The area known today as Kibera was once a wooded hillside outside the city of Nairobi, allocated by the British colonial rule to the Nubian (Sudanese) soldiers who had served for the British Army during the first and second World Wars. The Nubians named the land Kibra, which means ‘land of forest’.

 

After Kenya declared independence in 1963, the national government refused to recognise the Nubians land tenure rights for their allotments and assumed ownership of the land. Flooded for decades with hundreds of thousands of rural migrants moving away from the poverty stricken countryside in search of job opportunities in Nairobi, Kibra slowly turned into Kibera, Nairobi’s biggest slum, and was gradually encircled by the sprawling capital. Until recently, Kibera was also believed to be Africa’s second largest slum, with an estimated population of 1 million people, but the 2009 Kenya Population and Housing Census showed that Kibera is much smaller than what was originally thought, and it is actually home to 170,070 people.

 

Kibera is officially classified as an informal urban settlement and consequently its inhabitants are all considered squatters by the Kenyan Government, which does not provide for any essential public services or basic infrastructures, such as sanitation, education, electricity, health-care, etc. The lack of a sewage system, extreme poverty, endemic violence and the very limited access to education and affordable health services account for Kibera’s major humanitarian needs. HIV, Tuberculosis and several other sexually transmittable or hygiene related diseases are widespread among the slum dwellers. Médecins Sans Frontières/Doctors Without Borders – one of the many international NGOs working in Kibera – offers free comprehensive and integrated health care services in the slum, treating thousands of cases every week and offering counselling to victims of sexual and gender based violence.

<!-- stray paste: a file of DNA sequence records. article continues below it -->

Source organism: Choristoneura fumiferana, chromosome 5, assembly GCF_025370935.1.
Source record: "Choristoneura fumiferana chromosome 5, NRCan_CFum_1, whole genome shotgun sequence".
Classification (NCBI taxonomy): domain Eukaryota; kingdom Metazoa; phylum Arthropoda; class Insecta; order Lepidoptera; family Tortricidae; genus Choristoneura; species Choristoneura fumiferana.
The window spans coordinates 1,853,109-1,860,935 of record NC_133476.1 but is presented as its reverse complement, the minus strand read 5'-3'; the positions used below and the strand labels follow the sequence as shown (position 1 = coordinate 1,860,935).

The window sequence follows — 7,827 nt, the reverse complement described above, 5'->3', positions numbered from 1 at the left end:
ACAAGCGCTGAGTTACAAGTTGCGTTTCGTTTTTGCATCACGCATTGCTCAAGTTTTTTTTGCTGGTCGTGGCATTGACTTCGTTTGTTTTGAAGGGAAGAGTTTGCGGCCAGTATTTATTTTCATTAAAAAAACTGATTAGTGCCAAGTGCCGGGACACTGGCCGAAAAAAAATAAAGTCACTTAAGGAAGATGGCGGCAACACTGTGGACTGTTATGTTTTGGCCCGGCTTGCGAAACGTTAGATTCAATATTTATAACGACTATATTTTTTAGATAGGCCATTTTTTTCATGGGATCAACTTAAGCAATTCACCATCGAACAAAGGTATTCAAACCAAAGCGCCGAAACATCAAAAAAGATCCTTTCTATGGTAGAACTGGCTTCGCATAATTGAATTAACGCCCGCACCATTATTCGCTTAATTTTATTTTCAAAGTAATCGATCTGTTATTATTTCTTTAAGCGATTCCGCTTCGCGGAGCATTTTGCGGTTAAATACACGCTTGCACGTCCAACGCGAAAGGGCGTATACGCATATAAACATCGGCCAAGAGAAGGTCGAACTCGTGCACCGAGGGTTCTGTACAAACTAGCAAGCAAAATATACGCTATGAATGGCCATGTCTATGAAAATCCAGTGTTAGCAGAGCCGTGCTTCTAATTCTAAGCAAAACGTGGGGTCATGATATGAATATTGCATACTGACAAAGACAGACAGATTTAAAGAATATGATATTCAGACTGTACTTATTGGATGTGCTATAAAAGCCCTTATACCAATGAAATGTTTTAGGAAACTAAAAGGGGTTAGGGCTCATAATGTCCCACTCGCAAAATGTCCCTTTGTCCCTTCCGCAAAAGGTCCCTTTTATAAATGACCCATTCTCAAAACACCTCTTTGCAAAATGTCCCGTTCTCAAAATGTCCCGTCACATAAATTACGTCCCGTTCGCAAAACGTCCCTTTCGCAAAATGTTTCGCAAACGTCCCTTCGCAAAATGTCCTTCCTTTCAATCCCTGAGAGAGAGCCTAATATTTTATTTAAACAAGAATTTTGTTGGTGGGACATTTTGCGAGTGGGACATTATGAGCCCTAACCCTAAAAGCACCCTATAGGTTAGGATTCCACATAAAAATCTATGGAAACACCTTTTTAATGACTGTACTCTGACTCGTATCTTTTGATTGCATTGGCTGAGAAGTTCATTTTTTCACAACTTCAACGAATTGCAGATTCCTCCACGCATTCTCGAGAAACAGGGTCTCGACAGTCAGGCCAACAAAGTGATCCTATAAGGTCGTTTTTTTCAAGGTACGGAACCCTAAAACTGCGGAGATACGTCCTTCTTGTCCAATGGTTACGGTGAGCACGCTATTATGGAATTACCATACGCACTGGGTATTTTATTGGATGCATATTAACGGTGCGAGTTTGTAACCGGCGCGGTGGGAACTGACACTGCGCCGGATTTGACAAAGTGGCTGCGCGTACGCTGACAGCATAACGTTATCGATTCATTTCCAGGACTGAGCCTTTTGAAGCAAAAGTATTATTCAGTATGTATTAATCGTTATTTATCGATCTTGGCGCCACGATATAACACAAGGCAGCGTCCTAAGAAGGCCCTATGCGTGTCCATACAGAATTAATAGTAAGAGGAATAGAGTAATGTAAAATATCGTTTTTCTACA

Unfortunately Kibera is also a living paradox when it comes to international cooperation and humanitarian aid. Even though it rises a short distance from the United Nations’ agency for human settlements’ headquarters (UN-Habitat) and hundreds of NGO’s run their projects in the slum, no significant improvement has been achieved in the absence of state involvement. The slum landlords have been left free to rule Kibera as they please, with the connivance of local authorities.

 

In 2009 an attempt to improve Kibera’s living conditions was undertaken by the Kenya Slum Upgrading Project (KENSUP), a US $1.2 billion project financed by the World Bank, UN-Habitat and the Kenyan Government, aimed at eradicating Nairobi’s slums by relocating their residents into new districts built on the site of the former shantytowns. Soon after it started in 2009 the project was legally challenged by more than 80 Kibera landlords and has now reached a standstill.

 

In July, another World Bank bankrolled project aimed at improving the living standards of the Kenyan slum dwellers was launched. The US $165 million Kenya Informal Settlements Improvement Programme (KISIP) will seek to provide basic services such as water, sanitation and other infrastructures to the slum residents, over a 5 year time period. It is too early to anticipate the outcome of this latest project, but it is sure that it will provide evidence of what proportion of the international funding is used effectively and how much of it is used to fuel local corruption.

 

Text © Valentina Tordoni

 

Kibera: the permanent squatters, Nairobi: is part of the ongoing project “Urban Survivors“.

  

Kibera, Kenya. 6 July 2011A woman covers her head with a shawl.